Halifax regional council adopts new plan to help growing homeless population

Mike Babineau is sleeping rough in Halifax. He said he wants government and people in the city to treat him like any other human being. (Rob Short/CBC - image credit)
Mike Babineau is sleeping rough in Halifax. He said he wants government and people in the city to treat him like any other human being. (Rob Short/CBC - image credit)

Mike Babineau wants to be seen and treated like a fellow human being — with dignity and his basic needs met.

"We're people just like they are," he said.

Babineau has been sleeping rough in Halifax since November. He came here from Moncton where he said his tent was routinely destroyed or thrown away.

When he heard about the possibility of a permanent, daytime drop-in centre in Halifax Regional Municipality, he was glad the area is looking at adding more supports for the unhoused.

"It's hard and, you know, to have a place where you can go and heat up and have food and coffee and whatnot and maybe shower and wash your clothes. It's great help for people like us."

Halifax regional council accepted a plan Tuesday to further address the crisis facing people experiencing homelessness, including adding utilities to designated sheltering sites and setting up the drop-in centre.

But some advocates — and even the city staff who authored the plan — said it may not be enough to address the growing problem.

The plan, A Framework for Addressing Homelessness, reported 790 people currently experiencing homelessness in HRM, including people in shelters, vehicles and sleeping rough. It said the number of people sleeping rough has increased fivefold in the last four years, from 18 to around 108 people.

Mayor Mike Savage said during council debate that homelessness is the biggest issue facing cities across the country.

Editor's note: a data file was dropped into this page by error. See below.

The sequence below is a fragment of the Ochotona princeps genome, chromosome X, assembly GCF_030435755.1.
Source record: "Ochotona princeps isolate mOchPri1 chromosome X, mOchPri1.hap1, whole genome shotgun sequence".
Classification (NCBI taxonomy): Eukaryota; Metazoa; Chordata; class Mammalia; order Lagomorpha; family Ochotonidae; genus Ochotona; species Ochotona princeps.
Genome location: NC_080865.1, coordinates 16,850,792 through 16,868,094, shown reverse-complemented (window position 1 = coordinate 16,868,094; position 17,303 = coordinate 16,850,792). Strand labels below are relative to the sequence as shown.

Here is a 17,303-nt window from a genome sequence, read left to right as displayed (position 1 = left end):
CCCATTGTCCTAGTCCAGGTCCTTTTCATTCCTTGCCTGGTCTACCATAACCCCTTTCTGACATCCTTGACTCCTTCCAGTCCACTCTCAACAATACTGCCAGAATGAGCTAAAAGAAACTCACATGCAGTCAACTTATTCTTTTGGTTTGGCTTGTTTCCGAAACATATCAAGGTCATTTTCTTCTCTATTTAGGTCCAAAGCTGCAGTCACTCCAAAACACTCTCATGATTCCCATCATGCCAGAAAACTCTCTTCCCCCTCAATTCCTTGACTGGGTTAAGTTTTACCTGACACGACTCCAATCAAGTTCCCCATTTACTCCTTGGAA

"We have to let people know that there is no city if people don't have a place to live in it, and it's our responsibility," he said.

Rob Short/CBC
Rob Short/CBC

The drop-in centre is one of the largest projects in the plan and would provide daily meals, showers, connections to service providers, and a place to escape the weather, among other supports.

Max Chauvin, director of housing and homelessness for the municipality, told councillors the demand for these day-to-day services is high with one of the non-for-profit showering facilities having a two-week waiting list.

The framework also includes hiring an additional street navigator to connect with people who need help.

Funding will be debated at budget sessions in the spring.

The municipality will need to more than double its current budget for homelessness initiatives just to maintain the current level of service. Staff estimate the cost of the new initiatives would be close to $800,000 on top of existing funding, and funding for the new street navigator position will be considered separately.

Councillors reiterated their frustration with lack of provincial funding to address the crisis and will only fund the drop-in centre if the province agrees to split the cost.

Chauvin told councillors rates of unhoused people are increasing so rapidly, the new plan may not be enough to meet soaring needs.

And if the provincial rent cap is allowed to expire at the end of this year, Chauvin said HRM could have an added 500 to 1,000 unhoused people within months.

Rob Short/CBC
Rob Short/CBC

'Worse before it gets better'

A committee of people who have experienced homelessness and multiple service providers were consulted for the framework, including United Way Halifax.

Sue LaPierre, director of social impact strategy with the organization, said she was glad to see the consultation in the framework and feels it's a good step forward. Still, there's more that needs to be done.

"I think there's always more room to go because the problems are huge, and we're not keeping pace yet," said LaPierre.

She said the rapid increase of unhoused people she's seen in HRM is due in large part to lack of affordable and non-profit housing. Many people are priced-out of housing that's on the market, she said, but building up affordable housing stock takes time.

"It's going to get worse before it gets better," she said. "We have to do this now, and we have to keep looking for other solutions as well."